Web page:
Uniting to stop climate change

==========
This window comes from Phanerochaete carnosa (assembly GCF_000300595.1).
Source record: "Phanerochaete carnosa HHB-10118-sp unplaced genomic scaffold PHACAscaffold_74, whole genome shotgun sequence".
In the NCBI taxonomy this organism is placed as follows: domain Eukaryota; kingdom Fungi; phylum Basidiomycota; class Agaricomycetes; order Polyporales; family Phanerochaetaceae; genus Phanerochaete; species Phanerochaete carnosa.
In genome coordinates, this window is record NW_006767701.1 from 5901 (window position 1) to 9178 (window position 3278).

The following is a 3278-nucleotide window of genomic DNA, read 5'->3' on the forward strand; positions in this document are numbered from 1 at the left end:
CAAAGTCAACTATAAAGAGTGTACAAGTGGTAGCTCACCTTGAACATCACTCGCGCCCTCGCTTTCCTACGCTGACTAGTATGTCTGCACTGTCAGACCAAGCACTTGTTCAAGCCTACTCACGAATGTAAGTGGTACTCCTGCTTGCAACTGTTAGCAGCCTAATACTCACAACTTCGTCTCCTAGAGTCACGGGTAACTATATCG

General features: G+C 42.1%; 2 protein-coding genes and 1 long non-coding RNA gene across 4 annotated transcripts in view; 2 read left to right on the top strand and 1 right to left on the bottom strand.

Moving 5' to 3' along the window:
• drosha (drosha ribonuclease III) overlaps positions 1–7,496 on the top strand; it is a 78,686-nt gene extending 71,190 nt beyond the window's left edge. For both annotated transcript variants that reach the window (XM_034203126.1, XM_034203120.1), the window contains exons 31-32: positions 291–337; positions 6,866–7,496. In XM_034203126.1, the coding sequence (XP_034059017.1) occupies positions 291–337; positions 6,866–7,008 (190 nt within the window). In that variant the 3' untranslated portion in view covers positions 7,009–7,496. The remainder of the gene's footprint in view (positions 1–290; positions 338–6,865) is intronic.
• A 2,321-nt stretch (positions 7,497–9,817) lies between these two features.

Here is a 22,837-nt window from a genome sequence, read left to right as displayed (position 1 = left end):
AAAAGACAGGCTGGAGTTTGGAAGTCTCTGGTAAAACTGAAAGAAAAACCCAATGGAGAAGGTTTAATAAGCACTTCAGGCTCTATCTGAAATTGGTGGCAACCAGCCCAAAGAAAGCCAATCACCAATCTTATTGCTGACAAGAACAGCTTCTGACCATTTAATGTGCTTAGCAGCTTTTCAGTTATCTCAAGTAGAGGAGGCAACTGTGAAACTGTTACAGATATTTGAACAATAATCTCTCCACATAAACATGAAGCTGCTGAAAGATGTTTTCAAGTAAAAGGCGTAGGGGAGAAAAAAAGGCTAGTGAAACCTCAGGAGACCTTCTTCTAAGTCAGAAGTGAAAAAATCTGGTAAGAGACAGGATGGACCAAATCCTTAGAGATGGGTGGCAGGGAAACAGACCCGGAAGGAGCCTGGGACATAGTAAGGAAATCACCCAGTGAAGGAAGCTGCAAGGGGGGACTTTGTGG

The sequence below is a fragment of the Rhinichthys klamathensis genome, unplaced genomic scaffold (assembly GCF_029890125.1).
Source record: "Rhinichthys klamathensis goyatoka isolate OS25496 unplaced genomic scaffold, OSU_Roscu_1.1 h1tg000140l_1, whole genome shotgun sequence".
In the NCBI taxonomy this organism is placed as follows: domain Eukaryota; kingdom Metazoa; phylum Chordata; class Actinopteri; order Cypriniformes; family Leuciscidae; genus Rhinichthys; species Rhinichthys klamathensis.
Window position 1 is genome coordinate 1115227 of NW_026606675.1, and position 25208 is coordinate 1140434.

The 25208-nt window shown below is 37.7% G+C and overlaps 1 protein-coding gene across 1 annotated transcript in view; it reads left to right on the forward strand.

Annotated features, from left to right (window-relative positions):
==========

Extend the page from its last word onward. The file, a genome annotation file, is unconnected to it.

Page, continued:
Today more than 50 newspapers in over 40 countries are taking the unprecedented step of speaking with one voice through a common editorial. We do so because humanity faces a profound emergency. Unless we combine to take decisive action, climate change will ravage our planet, and with it our prosperity and security. The dangers have been becoming apparent for a generation. Now the facts have started to speak: 11 of the past 14 years have been the warmest on record, the Arctic icecap is melting and last year’s inflamed oil and food prices provide a foretaste of future havoc. In scientific journals, the question is no longer whether humans are to blame but how little time we have left to limit the damage. Yet so far the world’s response has been feeble and half-hearted. Climate change has been caused over centuries, has consequences that will endure for all time and the fight against it has come down to the next 14 days. We call on the representatives of the 192 countries gathered in Copenhagen not to hesitate, not to fall into dispute, not to blame each other but to seize opportunity from the greatest modern failure of politics. This should not be a fight between the rich world and the poor world or between East and West. Climate change affects everyone and must be solved by everyone. Our leaders must signal to citizens that our way of life needs to change, and ensure this happens. The science is complex but the facts are clear. The world needs to take steps to limit temperature rises to 2C by 2100, an aim that science suggests will require global emissions to peak and begin falling within the next 5-10 years. A bigger rise of 3-4C – the smallest increase we can prudently expect to follow inaction – would dry continents, turning farmland into desert. Half of all species could become extinct, untold millions of people would be displaced, whole nations drowned by the sea. No one believes that Copenhagen can any longer produce a fully polished treaty. Real progress toward one could only begin with the arrival of President Obama in the White House and the reversal of years of US obstructionism. Even now the world finds itself at the mercy of US domestic politics, for the president cannot fully commit to the action required until the US Congress has done so. But the politicians in Copenhagen can and must agree upon the essential elements of a fair and effective deal. At its heart must be a settlement between the rich world and the developing world of how the burden of fighting climate change will be divided – and how we will share a newly precious resource: the trillion or so tons of carbon that we can emit before the mercury rises to dangerous levels. Rich nations like to point to the arithmetic truth that there can be no solution until developing giants, such as China, make more radical steps than those they have taken so far. But the rich world is responsible for most of the accumulated carbon burden – three-quarters of all carbon dioxide emitted since 1850. It must now take a lead and every developed country must commit to specific and significant cuts that together will reduce rich world emissions within a decade to 25 percent less than their 1990 level. Developing countries can point out they did not cause the bulk of the problem, and also that the poorest regions of the world will be hardest hit. But they must accept that in the future they will increasingly contribute to warming and thus pledge meaningful and quantifiable action of their own. Though both fell short of what some had hoped for, the recent commitments to emissions targets by the world’s biggest polluters, the United States and China, were important steps in the right direction. Social justice also demands that the industrialized world will need to dig deep into its pockets and pledge additional development assistance – in the form of technology as well as cash – to help poorer countries clean up their economies and adapt to climate change. The architecture of a future treaty must also be pinned down – with rigorous multilateral monitoring, fair rewards for protecting forests and the credible assessment of «exported emissions» so that the burden can eventually be more fairly shared between those who produce polluting products and those who consume them. Although no European state expects a free ride, newer EU members, often much poorer than «old Europe,» must not suffer more than their richer partners. The transformation will be costly but many times less than the bill for bailing out global finance – and far less costly than the consequences of doing nothing. Many of us, particularly in the developed world, will have to change our lifestyles. The era of flights that cost less than the taxi ride to the airport is drawing to a close. We will have to shop, eat and travel more intelligently. We will have to pay more for our energy and use less of it. But the shift to a low-carbon society holds out the prospect of more opportunity than sacrifice. Already some countries have recognized that embracing the transformation can bring growth, jobs and better-quality lives. The flow of capital tells its own story: Last year for the first time more was invested in renewable forms of energy than producing electricity from fossil fuels. Kicking our carbon habit within a few short decades will require a feat of engineering and innovation to match anything in our history. But whereas putting a man on the moon or splitting the atom were born of conflict and competition, the coming carbon race must be driven by a collaborative effort to achieve collective salvation. Overcoming climate change will take a triumph of optimism over pessimism, of vision over short-sightedness, of what Abraham Lincoln called «the better angels of our nature.» It is in that spirit that so many newspapers from around the world have united behind this editorial. If we, with such different national and political perspectives, can agree on what must be done, then surely our leaders can, too. The politicians in Copenhagen have the power to shape history’s judgement on this generation: one that saw a challenge and rose to it or one so stupid that we saw calamity coming but did nothing to avert it. We implore them to make the right choice.